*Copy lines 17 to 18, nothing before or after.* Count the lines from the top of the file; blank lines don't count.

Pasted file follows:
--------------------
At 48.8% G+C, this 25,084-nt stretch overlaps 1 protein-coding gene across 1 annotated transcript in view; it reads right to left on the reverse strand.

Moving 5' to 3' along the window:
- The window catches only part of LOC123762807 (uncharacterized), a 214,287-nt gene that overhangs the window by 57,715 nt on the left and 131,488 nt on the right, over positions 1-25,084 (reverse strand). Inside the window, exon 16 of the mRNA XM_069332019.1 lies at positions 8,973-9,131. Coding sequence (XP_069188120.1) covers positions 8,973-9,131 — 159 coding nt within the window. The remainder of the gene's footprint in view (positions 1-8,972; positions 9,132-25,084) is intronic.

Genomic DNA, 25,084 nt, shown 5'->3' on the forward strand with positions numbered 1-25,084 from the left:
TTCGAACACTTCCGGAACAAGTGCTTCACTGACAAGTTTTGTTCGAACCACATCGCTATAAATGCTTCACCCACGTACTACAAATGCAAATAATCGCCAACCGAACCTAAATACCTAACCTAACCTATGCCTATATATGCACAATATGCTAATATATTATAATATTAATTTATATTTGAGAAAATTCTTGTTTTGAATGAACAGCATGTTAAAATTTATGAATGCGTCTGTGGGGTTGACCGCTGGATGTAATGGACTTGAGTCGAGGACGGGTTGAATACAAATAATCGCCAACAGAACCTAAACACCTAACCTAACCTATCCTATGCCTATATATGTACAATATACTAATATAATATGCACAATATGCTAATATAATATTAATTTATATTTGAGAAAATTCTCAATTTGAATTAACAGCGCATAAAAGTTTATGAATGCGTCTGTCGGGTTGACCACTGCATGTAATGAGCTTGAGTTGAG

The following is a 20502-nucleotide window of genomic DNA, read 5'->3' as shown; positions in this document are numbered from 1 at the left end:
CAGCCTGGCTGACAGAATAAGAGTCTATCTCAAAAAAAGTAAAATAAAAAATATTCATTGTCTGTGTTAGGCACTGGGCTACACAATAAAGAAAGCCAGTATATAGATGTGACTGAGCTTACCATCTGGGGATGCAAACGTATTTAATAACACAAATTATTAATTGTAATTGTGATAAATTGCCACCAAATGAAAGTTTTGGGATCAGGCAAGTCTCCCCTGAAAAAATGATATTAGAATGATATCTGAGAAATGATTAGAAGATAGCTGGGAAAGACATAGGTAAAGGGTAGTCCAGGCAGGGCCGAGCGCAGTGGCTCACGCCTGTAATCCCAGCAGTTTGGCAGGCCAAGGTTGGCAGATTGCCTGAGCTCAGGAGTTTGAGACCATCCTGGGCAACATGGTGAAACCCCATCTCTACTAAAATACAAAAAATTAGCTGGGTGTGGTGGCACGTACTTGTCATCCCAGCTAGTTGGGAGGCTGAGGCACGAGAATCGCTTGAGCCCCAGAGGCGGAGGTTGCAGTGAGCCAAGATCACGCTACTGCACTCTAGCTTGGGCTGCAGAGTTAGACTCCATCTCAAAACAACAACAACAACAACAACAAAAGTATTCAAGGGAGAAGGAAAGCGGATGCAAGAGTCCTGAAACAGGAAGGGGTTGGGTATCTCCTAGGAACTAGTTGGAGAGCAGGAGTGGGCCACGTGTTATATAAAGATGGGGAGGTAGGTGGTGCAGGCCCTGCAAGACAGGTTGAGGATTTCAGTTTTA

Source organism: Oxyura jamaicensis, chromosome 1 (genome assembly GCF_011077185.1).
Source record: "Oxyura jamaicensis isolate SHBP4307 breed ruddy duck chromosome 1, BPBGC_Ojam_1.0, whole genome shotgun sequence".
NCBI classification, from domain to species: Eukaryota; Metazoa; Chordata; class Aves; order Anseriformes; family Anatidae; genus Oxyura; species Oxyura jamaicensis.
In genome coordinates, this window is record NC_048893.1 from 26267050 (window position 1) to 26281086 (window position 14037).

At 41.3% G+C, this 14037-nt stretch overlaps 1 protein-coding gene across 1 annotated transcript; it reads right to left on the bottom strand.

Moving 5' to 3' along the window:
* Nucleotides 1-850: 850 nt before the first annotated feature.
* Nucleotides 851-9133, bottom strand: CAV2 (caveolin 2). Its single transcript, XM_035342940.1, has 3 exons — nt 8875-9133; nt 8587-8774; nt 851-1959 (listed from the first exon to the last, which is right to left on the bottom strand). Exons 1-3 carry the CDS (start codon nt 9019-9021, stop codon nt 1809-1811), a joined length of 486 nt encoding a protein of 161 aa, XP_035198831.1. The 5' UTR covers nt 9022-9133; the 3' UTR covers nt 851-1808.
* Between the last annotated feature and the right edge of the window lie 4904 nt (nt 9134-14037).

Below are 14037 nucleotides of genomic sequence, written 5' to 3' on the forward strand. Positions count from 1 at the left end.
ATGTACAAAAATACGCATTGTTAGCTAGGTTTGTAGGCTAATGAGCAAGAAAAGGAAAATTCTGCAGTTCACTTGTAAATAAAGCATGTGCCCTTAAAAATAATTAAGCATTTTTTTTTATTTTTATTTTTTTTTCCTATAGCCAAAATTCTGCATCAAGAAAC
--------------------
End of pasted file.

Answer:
Below are 14037 nucleotides of genomic sequence, written 5' to 3' on the forward strand. Positions count from 1 at the left end.
ATGTACAAAAATACGCATTGTTAGCTAGGTTTGTAGGCTAATGAGCAAGAAAAGGAAAATTCTGCAGTTCACTTGTAAATAAAGCATGTGCCCTTAAAAATAATTAAGCATTTTTTTTTATTTTTATTTTTTTTTCCTATAGCCAAAATTCTGCATCAAGAAAC